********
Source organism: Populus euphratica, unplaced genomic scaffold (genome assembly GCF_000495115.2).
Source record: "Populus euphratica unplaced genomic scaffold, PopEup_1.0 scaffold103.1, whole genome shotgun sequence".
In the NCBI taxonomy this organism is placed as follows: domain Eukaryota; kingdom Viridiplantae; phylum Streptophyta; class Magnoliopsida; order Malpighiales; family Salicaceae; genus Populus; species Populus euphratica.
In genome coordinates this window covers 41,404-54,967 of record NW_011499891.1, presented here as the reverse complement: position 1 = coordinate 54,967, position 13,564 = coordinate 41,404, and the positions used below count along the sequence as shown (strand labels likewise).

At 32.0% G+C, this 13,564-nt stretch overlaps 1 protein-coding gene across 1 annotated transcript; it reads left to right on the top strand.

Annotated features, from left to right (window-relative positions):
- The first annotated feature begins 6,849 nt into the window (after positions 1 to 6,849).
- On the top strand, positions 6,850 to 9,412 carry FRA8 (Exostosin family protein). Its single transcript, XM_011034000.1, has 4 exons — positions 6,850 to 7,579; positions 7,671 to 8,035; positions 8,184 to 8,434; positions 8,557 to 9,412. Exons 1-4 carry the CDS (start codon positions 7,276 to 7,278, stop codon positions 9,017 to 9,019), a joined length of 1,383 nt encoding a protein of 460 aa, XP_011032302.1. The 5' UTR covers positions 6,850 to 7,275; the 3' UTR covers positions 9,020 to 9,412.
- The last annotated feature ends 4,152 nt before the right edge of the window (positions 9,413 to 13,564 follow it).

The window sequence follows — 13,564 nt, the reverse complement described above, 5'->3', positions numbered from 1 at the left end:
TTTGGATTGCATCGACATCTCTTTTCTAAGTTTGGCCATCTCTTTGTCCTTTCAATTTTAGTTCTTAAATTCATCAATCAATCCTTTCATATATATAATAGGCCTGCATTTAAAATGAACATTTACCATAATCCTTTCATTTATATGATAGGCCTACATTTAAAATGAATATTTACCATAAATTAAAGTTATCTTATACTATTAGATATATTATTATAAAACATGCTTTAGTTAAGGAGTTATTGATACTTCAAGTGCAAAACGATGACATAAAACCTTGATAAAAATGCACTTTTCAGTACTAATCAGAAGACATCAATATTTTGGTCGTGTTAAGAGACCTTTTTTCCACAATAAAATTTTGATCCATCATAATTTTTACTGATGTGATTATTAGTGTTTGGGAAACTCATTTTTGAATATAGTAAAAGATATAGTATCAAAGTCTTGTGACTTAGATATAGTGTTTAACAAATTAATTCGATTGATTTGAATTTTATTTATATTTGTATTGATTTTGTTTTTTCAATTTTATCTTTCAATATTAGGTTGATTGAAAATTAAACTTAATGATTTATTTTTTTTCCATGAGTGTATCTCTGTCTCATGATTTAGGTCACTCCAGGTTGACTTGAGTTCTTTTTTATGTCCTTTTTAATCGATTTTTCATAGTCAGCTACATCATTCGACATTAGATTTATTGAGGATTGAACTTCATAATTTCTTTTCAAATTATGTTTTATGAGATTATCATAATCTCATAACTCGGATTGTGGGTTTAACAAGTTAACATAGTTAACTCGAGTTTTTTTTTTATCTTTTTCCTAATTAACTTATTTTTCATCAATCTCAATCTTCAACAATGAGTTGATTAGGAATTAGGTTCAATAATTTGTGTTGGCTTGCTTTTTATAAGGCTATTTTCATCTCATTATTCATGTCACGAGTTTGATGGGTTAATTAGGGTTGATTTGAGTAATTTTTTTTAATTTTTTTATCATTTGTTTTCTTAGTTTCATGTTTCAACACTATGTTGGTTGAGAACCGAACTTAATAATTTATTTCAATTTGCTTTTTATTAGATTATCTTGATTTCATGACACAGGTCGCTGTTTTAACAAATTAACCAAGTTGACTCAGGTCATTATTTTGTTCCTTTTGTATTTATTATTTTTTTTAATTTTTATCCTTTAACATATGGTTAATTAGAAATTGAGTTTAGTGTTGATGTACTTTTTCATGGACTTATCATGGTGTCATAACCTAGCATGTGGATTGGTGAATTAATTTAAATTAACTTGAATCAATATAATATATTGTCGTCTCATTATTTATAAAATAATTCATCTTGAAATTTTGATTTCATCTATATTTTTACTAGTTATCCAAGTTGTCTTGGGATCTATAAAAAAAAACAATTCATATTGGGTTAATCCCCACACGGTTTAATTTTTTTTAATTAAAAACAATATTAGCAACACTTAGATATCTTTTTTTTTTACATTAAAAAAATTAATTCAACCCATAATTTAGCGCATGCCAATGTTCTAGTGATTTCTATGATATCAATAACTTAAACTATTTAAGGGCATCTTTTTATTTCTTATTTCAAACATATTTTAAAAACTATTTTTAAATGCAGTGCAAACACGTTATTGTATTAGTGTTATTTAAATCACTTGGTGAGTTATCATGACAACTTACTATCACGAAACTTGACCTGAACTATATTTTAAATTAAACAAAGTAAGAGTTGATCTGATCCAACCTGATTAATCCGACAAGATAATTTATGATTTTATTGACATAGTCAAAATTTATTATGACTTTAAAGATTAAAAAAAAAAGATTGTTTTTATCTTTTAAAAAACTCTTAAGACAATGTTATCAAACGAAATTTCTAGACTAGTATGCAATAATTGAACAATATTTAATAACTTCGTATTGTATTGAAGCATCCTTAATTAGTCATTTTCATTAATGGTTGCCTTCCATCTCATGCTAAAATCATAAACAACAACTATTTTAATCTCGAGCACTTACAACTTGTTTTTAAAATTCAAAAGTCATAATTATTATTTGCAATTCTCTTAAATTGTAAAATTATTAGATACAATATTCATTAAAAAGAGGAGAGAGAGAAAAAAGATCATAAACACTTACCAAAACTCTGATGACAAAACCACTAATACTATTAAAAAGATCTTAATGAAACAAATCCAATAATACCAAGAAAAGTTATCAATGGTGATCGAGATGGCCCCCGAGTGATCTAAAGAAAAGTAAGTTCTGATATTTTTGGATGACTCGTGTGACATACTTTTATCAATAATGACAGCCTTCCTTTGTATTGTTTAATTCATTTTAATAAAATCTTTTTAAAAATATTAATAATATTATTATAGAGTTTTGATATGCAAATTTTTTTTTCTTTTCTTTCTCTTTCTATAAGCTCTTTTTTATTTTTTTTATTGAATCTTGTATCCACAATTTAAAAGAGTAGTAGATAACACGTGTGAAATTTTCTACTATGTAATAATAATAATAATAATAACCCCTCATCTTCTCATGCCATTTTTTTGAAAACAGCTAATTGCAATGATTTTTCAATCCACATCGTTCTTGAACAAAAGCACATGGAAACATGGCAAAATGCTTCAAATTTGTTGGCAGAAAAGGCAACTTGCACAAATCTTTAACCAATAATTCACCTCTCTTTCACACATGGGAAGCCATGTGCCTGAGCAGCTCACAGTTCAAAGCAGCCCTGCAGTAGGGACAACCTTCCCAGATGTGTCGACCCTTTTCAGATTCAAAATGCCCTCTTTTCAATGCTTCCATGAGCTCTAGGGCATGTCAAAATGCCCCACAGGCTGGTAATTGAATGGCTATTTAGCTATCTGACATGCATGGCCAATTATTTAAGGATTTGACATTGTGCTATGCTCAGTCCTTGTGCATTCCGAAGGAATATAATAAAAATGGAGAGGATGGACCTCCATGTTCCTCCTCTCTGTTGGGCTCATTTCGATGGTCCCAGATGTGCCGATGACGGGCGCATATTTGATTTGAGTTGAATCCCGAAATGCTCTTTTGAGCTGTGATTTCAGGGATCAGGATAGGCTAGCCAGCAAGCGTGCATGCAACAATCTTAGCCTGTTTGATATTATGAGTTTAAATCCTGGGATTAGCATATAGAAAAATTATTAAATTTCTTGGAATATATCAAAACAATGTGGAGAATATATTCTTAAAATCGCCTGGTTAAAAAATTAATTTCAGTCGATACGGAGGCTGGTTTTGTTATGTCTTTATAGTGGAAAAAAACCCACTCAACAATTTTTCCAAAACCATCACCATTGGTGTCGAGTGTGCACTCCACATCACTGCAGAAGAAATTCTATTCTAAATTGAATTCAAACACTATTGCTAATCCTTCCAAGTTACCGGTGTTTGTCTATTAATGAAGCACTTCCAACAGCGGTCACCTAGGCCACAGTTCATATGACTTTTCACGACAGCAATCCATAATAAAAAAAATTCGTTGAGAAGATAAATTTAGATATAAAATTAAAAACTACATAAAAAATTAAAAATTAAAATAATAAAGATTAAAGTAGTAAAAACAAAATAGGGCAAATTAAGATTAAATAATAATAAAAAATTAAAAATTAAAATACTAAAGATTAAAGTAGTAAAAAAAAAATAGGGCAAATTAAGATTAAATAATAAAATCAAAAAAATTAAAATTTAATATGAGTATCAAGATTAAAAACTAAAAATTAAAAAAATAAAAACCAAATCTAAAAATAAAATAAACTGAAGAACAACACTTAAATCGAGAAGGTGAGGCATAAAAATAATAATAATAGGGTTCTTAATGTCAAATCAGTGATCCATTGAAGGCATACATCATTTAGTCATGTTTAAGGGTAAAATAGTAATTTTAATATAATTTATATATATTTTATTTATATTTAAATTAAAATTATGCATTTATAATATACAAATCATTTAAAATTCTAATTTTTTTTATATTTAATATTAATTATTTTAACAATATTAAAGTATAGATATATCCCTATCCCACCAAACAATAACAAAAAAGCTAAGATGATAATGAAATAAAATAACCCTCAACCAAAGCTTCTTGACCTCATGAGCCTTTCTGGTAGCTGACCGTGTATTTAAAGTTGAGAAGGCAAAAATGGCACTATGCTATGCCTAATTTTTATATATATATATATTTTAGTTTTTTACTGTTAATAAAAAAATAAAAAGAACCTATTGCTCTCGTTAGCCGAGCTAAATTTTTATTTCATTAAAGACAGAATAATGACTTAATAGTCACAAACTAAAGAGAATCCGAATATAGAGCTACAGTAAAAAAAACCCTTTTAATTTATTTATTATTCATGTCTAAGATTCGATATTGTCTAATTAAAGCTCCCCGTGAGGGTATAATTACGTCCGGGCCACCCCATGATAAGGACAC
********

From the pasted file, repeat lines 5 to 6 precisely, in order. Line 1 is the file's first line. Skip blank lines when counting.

At 32.0% G+C, this 13,564-nt stretch overlaps 1 protein-coding gene across 1 annotated transcript; it reads left to right on the top strand.

Annotated features, from left to right (window-relative positions):